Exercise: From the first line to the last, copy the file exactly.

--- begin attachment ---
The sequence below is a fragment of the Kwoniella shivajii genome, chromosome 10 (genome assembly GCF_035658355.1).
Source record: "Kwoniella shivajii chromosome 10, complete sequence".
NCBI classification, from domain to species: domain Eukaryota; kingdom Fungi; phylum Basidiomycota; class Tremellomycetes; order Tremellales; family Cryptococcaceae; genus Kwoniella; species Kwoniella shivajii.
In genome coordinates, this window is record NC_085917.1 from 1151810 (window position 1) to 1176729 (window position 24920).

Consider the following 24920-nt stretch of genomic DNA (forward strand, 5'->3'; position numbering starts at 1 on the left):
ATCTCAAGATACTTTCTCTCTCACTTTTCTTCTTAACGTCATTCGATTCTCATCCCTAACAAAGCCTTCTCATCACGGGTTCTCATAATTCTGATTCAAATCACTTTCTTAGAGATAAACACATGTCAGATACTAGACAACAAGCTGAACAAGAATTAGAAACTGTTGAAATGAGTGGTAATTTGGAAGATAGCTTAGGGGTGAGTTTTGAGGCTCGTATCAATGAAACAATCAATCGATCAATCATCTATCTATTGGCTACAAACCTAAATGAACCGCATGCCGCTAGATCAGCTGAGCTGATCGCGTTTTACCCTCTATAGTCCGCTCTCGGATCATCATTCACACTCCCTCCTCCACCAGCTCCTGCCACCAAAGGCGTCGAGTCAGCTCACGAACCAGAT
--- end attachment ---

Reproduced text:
The sequence below is a fragment of the Kwoniella shivajii genome, chromosome 10 (genome assembly GCF_035658355.1).
Source record: "Kwoniella shivajii chromosome 10, complete sequence".
NCBI classification, from domain to species: domain Eukaryota; kingdom Fungi; phylum Basidiomycota; class Tremellomycetes; order Tremellales; family Cryptococcaceae; genus Kwoniella; species Kwoniella shivajii.
In genome coordinates, this window is record NC_085917.1 from 1151810 (window position 1) to 1176729 (window position 24920).

Consider the following 24920-nt stretch of genomic DNA (forward strand, 5'->3'; position numbering starts at 1 on the left):
ATCTCAAGATACTTTCTCTCTCACTTTTCTTCTTAACGTCATTCGATTCTCATCCCTAACAAAGCCTTCTCATCACGGGTTCTCATAATTCTGATTCAAATCACTTTCTTAGAGATAAACACATGTCAGATACTAGACAACAAGCTGAACAAGAATTAGAAACTGTTGAAATGAGTGGTAATTTGGAAGATAGCTTAGGGGTGAGTTTTGAGGCTCGTATCAATGAAACAATCAATCGATCAATCATCTATCTATTGGCTACAAACCTAAATGAACCGCATGCCGCTAGATCAGCTGAGCTGATCGCGTTTTACCCTCTATAGTCCGCTCTCGGATCATCATTCACACTCCCTCCTCCACCAGCTCCTGCCACCAAAGGCGTCGAGTCAGCTCACGAACCAGAT